Your polyps have been doing great for weeks, months, years even, then all of a sudden it happens. Or, maybe you're in your LFS, and you see something you like, but it's bleached or in a pre bleached state. What do you do? Do you throw them out? Do you consider making the purchased of the bleaching polyps at a reduced prices?
What is bleaching?
Bleaching - the mass exodus of large amounts of Zooxanthellae ( single cell algae within our corals which gives them their coloration/pigment ). Almost all of the factors within our reef tanks which result in bleaching are attributed to something we do/did, ....didn't do or should or shouldn't have done. This is but one of the reasons I'm so adamant about education. Knowing the names and prices of every polyp and not knowing the factors which could cause a complete expulsion of Zooxanthellae, to me, is like putting the cart before the horse. Attack me if I'm wrong, but I just replied to an email I got from a reefer who has spent $ 2,000 total on zoas, palys and a few other softies. His goal was to create this monster zoa tank. He purchased his/this first system in June of last year. He's running 250 watt DE - 10 K Halides on a magnetic ballast with 2 - T5 - 6 foot 10 K's as he wants optimal/quickest growth and 2 T5 actinics. He was going to remove the T5 10 K's after a year. He placed everything mid tank level to the top. Unfortunately, he received some very bad advice as most everything has begun to shift/change/bleach/morph, whatever we choose to call it.
Here's a direct quote from page 380, top left corner of Eric's Aquarium Corals book.
"Without the proper number of Zooxanthellae in their tissues, corals must rely almost entirely on dissolved nutrient uptake and heterotrophic feeding to meet their energy needs. Without their symbionts, the corals' ready carbon source produced by zooxanthellae photosynthesis is severely, if not totally, reduced. Furthermore, there is no guarantee that a bleached coral can or will adopt new zooxanthellae. Without the uptake of new symbionts, it will then LIKELY PERISH. At the least, metabolic activity becomes abnormal while the coral is in a bleached or partially bleached state, leading to changes in reproduction, reduced growth and possible tissue degeneration.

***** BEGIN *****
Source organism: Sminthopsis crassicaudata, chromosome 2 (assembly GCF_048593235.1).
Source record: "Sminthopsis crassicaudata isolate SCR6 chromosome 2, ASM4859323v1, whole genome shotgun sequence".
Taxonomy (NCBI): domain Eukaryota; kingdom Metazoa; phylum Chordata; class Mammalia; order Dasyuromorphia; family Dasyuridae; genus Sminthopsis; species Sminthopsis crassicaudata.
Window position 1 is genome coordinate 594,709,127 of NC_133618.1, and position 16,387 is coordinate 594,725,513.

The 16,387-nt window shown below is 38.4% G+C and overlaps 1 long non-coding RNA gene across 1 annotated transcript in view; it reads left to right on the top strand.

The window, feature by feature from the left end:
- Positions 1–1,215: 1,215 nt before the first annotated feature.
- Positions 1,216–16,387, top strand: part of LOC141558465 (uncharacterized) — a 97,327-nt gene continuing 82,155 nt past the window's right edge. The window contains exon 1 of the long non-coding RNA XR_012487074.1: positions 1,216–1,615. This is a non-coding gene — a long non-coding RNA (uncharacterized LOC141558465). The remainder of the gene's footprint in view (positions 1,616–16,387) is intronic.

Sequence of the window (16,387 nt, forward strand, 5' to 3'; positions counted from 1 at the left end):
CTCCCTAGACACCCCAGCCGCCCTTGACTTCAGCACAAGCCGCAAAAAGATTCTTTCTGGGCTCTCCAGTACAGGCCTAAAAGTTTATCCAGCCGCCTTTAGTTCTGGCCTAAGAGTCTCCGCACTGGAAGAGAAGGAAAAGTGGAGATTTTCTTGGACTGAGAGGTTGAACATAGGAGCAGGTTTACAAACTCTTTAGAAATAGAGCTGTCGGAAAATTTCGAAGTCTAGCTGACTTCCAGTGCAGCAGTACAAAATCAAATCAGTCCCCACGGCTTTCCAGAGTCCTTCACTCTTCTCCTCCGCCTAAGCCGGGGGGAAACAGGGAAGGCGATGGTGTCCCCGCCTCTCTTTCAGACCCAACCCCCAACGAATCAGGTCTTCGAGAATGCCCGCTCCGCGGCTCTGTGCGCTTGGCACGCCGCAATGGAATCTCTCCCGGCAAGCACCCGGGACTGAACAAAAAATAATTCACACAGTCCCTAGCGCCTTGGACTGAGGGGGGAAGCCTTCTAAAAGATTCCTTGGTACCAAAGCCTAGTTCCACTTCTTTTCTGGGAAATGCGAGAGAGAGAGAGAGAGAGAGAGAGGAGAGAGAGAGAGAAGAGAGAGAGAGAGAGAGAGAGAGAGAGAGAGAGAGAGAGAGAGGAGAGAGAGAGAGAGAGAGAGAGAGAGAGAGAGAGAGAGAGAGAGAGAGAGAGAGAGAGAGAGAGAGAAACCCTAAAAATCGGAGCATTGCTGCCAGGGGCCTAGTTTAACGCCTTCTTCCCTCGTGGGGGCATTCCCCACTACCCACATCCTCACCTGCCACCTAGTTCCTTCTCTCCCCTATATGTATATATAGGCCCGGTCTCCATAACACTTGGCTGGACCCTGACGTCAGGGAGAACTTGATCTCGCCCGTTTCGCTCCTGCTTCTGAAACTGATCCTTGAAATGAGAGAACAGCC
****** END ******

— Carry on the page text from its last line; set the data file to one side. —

Translation - If the appropriate measures by each of us are not taken to adequately address that which leads to bleaching and those who make a concerted effort to cause/create a color shift/change, this is what will potentially happen. The coral will expel its Zooxanthellae from its tissue, the coral will have to rely on organic substrates to get its carbon for growth and development, the coral must now adapt to meet its needs for survival, you have impeded the inner natural functions for survival, there is no guarantee that the color will return and possible mortality ( death ) can occur. The very least that's going to happen is the breakdown of food and its transformation into energy will become abnormal and change and/or alter the reproductive rate, hinder growth and possible cause external damage to the coral.
So what are the contributing factors which causes bleaching?
Factors according to EB which will result in bleaching.
Below is a list of factors which can cause bleaching per EB.
doldrum ( lack of water movement )
red spectral light
Hope this helps someone with a bleaching issue.
Part 2 coming, "Can you reverse the bleached, bleaching process?" Yes, yes you can, it will take time. I have done it and others have as well, providing the coral is still viable, by that I mean alive. Stay tuned for Part 2